Publication: Privately printed by A S Mercer, 1894, Cheyenne
First edition. 8vo. This copy was never bound and is in the original front and rear endpapers, and is one of the copies stolen while in the court's possession and smuggled to Denver to be bound eventually, 139 pp., preface, introductory, illustrated. The original 1894 edition is one of the great rarities of Western Americana. Six Guns 1478 says "Exceedingly rare." The first edition of this book is one of the rarities of western Americana. It had a tempestuous history. "Immediately after it was printed, The Wyoming cattlemen objected to having their activities thus exposed, and in the course of a libel suit the entire issue was impounded by a local court and ordered destroyed. While the books were in the custody of the court, a number of copies were stolen and smuggled to Denver, which lay outside the court's jurisdiction. It is claimed that the books were unbound when they were stolen and were later bound in Denver." This account of the infamous Johnson County War was impounded upon printing due to a libel suit by the several big cattlemen who strongly objected to its content. Six Score 79: "One of the most famous range books. A lot of confusion exists about this book, due to its supposed suppression and the vitriolic nature of the content. Mercer, a promoter and newspaper editor, wrote the book as an attack on the actions of the Wyoming Stock Growers Association during the Johnson County War. The work is usually listed as being published in Cheyenne; however, both of Mercer's children maintain that it was printed in Denver." Mercer moved to Cheyenne in 1883 and started the Northwestern Livestock Journal. Because of this conflict, Mercer lost his advertisers and subscribers but the work would become the most famous book published in Wyoming. This is a very fascinating work with an equally fascinating tale. As side commentary ... Mercer was well-known for bringing marriable women to lonely bachelors in the northwest. He brought 46 women in 1865. Also in 1865, he wrote a small pamphlet entitled Washington Territory, promoting the Pacific Northwest. The women that were brought to Washington Territory in 1865 were known as 'The Mercer Girls.' Inked presentation inscription dated 1926 on first preliminary page, to Dan Greenburg, author of "60 Years," the first of three histories written about the Wyoming Stock Growers' Association. Lightly chipped along fore-edges of the original endpapers with all interior pages fine, clean and tight. A choice item.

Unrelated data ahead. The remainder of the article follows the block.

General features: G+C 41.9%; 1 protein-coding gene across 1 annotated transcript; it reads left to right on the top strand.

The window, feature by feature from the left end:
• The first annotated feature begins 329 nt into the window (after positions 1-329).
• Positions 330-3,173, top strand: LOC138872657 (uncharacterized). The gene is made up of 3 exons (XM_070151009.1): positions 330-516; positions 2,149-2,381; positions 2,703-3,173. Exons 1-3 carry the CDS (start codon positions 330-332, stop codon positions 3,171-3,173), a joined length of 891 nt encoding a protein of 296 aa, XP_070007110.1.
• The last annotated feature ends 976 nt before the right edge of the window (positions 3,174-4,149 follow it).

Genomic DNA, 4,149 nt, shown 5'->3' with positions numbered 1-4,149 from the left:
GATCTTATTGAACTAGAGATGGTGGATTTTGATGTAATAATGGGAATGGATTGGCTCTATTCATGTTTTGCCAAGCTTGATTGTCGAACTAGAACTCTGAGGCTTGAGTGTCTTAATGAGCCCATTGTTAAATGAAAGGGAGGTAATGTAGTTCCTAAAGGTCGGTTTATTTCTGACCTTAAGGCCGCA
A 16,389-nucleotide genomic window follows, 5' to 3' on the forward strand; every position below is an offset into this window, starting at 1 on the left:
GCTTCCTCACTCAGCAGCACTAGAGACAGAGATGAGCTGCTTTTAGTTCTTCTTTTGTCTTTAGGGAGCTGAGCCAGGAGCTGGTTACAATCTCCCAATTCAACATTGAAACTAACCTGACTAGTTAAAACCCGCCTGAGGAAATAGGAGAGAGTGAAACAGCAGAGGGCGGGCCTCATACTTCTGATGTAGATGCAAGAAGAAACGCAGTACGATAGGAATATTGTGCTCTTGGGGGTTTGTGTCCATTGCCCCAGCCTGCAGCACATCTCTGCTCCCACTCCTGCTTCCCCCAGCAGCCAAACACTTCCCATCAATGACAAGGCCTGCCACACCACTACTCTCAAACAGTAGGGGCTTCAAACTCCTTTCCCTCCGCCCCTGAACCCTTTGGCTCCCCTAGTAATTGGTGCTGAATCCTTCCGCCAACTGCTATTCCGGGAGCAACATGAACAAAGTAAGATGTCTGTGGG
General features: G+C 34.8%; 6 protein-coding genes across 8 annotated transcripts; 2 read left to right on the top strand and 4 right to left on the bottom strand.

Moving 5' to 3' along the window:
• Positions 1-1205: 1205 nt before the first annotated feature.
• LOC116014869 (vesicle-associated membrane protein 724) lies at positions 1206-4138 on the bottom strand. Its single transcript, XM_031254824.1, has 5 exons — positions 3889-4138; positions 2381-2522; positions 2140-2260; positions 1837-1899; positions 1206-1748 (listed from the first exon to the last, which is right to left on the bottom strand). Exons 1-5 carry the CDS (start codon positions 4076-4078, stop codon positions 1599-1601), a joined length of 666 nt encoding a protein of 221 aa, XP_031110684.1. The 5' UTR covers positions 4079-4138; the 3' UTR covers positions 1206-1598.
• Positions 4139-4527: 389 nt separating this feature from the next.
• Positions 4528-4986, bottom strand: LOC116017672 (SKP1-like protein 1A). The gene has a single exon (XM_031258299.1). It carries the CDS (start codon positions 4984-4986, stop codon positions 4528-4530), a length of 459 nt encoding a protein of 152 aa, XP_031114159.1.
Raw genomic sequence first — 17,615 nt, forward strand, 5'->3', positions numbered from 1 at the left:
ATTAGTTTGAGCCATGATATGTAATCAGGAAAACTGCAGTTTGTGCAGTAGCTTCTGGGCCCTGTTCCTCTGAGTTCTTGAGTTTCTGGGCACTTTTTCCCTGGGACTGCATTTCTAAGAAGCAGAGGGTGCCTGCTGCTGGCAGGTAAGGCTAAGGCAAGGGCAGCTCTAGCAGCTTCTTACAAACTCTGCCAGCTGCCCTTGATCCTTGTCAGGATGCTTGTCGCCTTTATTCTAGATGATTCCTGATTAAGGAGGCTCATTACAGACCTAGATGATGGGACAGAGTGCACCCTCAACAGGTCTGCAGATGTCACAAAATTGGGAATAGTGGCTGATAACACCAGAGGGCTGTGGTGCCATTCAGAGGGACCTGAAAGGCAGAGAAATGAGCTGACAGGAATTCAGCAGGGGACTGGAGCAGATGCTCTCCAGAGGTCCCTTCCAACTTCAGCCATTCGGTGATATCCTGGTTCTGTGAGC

Inventory Number: 47878